Friday Five: 5/18 Edition
Malicious Android apps, hospital leaks, and more - catch up on the week's infosec news with this roundup!
1. Hackers siphon hundreds of millions of pesos out of Mexican banks through shadow transactions by Graham Gluley
Cybercriminals made off with an eye-popping amount of money from Mexican banks earlier this year. According to a recap of the news via The Tripwire over 300 million pesos, $15 million USD, was illegally transferred out of banks. The transfers were detected until last month but Reuters broke the news Wednesday. It's unclear exactly how attackers got in but it’s possible a software vulnerability in SPEI, an electronic payments system used by banks in the country, similar to SWIFT, is to blame. Of course it was only two years ago that an attack on SWIFT resulted in the loss of $81 million from the central bank of Bangladesh. The New York Times Magazine, in case you missed it, delved into the SWIFT attack in an issue earlier this month.
2. 'Telegrab' Malware Grabs Telegram Encryption Keys, Steam Credentials Lucian Armasu
Of all the so-called encrypted messaging apps it's always seemed as if Telegram has had the hardest time maintaining a reputation. The latest issue to affect the app - a strain of malware that steals encryption keys and cached data - only targets the desktop version of the app but that doesn't make it any less scary. The malware, discovered by researchers with Cisco Talos, is named Telegrab. According to Tom's Hardware the malware makes use of a design flaw in the app - the fact that users can't automatically logout - to harvest stored files. It’s worth nothing the desktop version of the app does not allow users to utilize Telegram's Secret Chats feature, something that when compounded by malware like this can really put a users’ privacy and security in jeopardy, Talos researchers warn.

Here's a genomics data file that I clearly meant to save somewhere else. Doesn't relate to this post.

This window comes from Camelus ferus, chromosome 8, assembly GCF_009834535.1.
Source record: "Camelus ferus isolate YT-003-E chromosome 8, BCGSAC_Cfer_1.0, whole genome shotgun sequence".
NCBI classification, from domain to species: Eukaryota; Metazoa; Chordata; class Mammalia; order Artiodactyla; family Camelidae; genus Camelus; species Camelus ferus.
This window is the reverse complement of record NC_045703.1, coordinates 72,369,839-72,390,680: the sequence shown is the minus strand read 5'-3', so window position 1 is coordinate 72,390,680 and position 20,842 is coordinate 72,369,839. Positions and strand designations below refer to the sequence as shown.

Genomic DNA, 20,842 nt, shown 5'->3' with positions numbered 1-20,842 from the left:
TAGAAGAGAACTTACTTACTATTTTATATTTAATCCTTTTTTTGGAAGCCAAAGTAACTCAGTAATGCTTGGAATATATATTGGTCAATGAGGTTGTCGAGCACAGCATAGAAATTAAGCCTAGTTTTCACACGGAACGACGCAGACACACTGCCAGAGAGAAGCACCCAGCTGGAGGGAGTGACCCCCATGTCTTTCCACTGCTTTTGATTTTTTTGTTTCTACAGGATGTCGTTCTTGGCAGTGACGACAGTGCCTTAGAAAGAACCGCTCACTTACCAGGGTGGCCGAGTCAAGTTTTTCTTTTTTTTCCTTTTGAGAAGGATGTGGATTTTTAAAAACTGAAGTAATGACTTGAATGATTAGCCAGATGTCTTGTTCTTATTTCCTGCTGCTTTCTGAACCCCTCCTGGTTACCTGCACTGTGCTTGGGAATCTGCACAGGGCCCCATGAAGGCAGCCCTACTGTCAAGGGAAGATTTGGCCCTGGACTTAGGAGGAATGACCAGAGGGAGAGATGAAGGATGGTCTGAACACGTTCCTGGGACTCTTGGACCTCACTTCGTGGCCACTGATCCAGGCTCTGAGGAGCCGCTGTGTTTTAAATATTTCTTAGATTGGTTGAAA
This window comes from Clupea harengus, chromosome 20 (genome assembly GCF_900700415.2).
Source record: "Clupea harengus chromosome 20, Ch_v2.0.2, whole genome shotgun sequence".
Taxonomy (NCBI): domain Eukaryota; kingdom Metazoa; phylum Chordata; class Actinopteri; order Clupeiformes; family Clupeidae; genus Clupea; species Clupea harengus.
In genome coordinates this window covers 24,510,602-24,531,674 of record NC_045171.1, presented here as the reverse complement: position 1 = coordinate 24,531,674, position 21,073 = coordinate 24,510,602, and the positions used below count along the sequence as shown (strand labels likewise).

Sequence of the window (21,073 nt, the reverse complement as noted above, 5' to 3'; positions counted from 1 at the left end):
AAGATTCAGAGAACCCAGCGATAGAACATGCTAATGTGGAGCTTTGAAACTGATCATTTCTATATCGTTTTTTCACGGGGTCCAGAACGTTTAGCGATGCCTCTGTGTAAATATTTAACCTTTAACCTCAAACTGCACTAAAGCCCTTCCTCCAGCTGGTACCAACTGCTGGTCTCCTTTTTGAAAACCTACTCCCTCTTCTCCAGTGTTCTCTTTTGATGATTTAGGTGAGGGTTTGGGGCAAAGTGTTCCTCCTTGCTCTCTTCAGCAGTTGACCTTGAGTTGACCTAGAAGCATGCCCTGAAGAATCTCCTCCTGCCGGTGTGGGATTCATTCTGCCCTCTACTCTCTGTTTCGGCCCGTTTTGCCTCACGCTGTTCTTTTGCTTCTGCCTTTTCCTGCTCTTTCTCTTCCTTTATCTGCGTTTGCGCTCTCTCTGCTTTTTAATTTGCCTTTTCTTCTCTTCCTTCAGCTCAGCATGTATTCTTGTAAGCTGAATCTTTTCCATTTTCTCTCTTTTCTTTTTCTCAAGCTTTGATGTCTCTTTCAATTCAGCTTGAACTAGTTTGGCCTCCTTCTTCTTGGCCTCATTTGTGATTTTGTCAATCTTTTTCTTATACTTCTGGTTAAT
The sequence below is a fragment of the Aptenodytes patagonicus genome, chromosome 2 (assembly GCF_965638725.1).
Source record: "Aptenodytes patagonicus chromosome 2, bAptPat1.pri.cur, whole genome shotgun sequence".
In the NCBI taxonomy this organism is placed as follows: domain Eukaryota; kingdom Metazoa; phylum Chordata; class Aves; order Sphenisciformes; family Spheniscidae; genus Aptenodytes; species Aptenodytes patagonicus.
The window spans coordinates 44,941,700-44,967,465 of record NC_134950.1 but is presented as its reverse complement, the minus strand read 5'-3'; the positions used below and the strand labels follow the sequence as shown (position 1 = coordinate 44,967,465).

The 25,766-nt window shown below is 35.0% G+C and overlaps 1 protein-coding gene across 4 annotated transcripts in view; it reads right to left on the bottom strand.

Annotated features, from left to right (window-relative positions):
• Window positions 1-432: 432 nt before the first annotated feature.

3. Fake Fortnite Apps Scamming and Spying on Android Gamers by Viral Gandhi
It's happened before and will happen again: Attackers will always try to capitalize on uber-popular mobile games to scam users. The rampant popularity behind Pokemon Go and Super Mario Run in 2016 prompted a flurry of scams and malware. The latest victim: Fortnite fans. While the game was recently released for iOS it's yet to be released on Android, driving many fans to download fake apps that are actually spyware and adware. Researchers with Zscaler have kept on top of the phony apps, including apps that mine cryptocurrency, apps that can read user keystrokes and record audio, and apps that download other fake apps and attempt to raise revenue for attackers.
Digital Guardian Receives High Marks in KLAS Research’s 2017 Data Loss Prevention Report for Healthcare
4. Google rolls out free cyberattack shield for elections and campaigns by Alfred Ng
Jigsaw, the tech incubator owned by Google parent company Alphabet, announced this week it will offer its DDoS protection tool, Project Shield, to any political campaign, candidate, or political action committee that needs it this November. It's a bit of much needed goodwill especially in wake of a cyberattack that took down the web server behind the election website of Knox County, Tenn, just two weeks ago. While the attack didn't have an effect on the election it left the site offline for an hour and made it demonstrably clear that when it comes to elections not just ballots are vulnerable to hackers.
5. UT physician group improperly shared patient email addresses by Todd Ackerman
It's well documented how important data security is when it comes to the healthcare industry - what with HIPAA compliance, critical electronic protected health information (ePHI) and so on. Even when healthcare facilities botch seemingly procedural tasks, like sending emails, it can have a troublesome effect on patients however. That's exactly what the University of Texas Health Science Center at Houston did last week when it accidentally sent out emails to patients that included the email addresses of between 100 to 300 other patients, the Houston Chronicle reports. The slipup could make patients prime targets for social engineering or phishing attacks going forward. UT, for its part, said it will implement tighter processes for emailing patients and will update "practice-wide training on patient privacy."